- For Paul, too, heaven is to be with the Lord Phil 1.23 “I am hard pressed between the two: my desire is to depart and be with Christ, for that is far better”. It is to be certainly at home with the Lord II Cor 5.8 “Yes, we do have confidence, and we would rather be away from the body and at home with the Lord”. This being at home with the Lord will be forever I Thess 4.17 “Then we who are alive, who are left, will be caught up in the clouds together with them to meet the Lord in the air; and so we will be with the Lord forever”.
You notice that in the New Testament the relationship that is portrayed is much closer, familiar, intimate and relaxed.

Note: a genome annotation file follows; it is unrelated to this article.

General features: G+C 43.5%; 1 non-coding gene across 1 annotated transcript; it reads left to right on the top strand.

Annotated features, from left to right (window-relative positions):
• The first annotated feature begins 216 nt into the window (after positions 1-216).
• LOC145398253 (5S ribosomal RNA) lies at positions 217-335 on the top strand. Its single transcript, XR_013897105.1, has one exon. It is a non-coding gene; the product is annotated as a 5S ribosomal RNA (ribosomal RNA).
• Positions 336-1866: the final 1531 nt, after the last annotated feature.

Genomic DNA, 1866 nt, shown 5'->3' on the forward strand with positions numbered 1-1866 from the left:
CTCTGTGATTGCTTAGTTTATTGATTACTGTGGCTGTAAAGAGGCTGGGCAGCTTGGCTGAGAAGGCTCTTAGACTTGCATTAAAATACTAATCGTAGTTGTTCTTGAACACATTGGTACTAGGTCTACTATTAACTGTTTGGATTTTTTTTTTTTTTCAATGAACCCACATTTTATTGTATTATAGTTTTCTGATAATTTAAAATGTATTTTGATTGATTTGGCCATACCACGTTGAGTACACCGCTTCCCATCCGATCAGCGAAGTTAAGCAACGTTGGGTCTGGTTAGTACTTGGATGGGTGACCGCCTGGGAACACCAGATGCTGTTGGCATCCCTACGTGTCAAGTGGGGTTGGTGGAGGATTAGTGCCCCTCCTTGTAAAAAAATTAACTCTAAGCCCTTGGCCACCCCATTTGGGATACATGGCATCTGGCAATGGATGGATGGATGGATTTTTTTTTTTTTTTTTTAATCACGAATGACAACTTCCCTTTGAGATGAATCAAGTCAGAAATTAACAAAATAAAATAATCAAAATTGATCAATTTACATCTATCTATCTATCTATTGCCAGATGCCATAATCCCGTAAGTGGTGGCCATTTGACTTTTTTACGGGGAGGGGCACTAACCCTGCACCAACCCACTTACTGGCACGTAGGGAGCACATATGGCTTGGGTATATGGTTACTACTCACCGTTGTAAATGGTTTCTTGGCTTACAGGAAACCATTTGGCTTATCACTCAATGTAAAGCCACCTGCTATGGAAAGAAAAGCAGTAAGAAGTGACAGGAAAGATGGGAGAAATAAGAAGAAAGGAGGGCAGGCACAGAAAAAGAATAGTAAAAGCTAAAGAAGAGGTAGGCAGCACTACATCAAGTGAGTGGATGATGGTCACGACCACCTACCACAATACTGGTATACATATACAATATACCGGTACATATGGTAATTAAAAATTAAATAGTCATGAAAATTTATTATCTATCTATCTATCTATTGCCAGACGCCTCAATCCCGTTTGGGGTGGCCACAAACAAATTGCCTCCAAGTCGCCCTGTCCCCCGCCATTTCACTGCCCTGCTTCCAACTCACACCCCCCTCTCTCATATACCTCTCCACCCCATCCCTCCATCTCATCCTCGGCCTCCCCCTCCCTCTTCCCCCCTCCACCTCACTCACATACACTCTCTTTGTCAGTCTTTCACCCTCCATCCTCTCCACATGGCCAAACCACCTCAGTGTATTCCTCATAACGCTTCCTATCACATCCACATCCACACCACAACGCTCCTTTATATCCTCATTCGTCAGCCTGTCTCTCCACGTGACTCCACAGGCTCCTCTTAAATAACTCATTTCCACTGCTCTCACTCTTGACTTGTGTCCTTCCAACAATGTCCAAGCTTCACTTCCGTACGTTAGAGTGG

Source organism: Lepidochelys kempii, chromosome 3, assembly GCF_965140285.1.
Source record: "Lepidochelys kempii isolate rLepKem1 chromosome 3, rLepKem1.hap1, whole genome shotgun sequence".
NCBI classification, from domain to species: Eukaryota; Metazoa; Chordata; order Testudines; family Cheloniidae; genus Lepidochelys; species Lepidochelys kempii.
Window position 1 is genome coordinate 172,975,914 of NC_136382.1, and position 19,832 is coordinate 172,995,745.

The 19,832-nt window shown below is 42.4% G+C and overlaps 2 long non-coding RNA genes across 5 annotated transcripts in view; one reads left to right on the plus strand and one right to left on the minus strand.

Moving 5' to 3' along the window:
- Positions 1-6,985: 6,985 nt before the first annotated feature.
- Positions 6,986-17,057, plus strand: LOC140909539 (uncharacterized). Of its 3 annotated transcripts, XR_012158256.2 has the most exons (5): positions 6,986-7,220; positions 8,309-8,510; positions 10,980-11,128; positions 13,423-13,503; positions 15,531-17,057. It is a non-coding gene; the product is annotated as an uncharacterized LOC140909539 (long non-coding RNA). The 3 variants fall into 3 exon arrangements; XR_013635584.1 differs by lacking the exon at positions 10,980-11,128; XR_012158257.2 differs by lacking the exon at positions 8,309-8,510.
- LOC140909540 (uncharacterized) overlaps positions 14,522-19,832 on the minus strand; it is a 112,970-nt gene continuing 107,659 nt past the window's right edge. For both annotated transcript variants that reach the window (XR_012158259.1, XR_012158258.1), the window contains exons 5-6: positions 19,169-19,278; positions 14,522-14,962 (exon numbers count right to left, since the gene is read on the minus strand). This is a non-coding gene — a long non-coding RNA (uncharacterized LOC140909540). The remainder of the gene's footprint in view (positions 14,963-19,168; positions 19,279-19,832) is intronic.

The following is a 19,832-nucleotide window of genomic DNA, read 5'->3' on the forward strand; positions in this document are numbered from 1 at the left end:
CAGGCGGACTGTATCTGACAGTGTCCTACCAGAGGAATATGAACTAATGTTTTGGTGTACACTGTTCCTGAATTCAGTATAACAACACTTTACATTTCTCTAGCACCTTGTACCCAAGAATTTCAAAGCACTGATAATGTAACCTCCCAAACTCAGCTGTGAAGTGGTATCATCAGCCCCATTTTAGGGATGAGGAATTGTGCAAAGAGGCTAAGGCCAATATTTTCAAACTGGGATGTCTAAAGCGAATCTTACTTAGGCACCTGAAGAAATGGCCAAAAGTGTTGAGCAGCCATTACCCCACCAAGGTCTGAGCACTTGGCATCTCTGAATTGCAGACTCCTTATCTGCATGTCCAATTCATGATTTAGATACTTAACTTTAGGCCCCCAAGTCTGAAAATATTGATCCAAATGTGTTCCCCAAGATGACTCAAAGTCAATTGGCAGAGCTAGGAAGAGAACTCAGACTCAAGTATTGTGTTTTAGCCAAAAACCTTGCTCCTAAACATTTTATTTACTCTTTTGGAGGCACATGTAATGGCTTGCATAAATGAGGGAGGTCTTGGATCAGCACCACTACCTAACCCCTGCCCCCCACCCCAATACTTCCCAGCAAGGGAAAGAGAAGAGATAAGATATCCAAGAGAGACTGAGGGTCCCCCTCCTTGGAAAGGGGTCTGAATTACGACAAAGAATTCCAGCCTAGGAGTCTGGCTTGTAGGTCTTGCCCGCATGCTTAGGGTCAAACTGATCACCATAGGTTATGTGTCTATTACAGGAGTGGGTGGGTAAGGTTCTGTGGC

Images in the New Testament to describe heaven
There are many [we give some texts; read at least some]
- a) Vision of God: Ps 11.7 (“For the Lord is righteous; he loves righteous deeds; the upright shall behold his face” & Ps 17.15 (“As for me, I shall behold your face in righteousness; when I awake I shall be satisfied; beholding your likeness”); I Jn 3.1-2 (John is lost for words. He says we are already children of God i.e., the members of the family of God and therefore intimate with God already on earth; so what more could we expect and he says that the only thing he could think of saying is that we would be like him, transformed into him in a mysterious way); I Cor 13.12.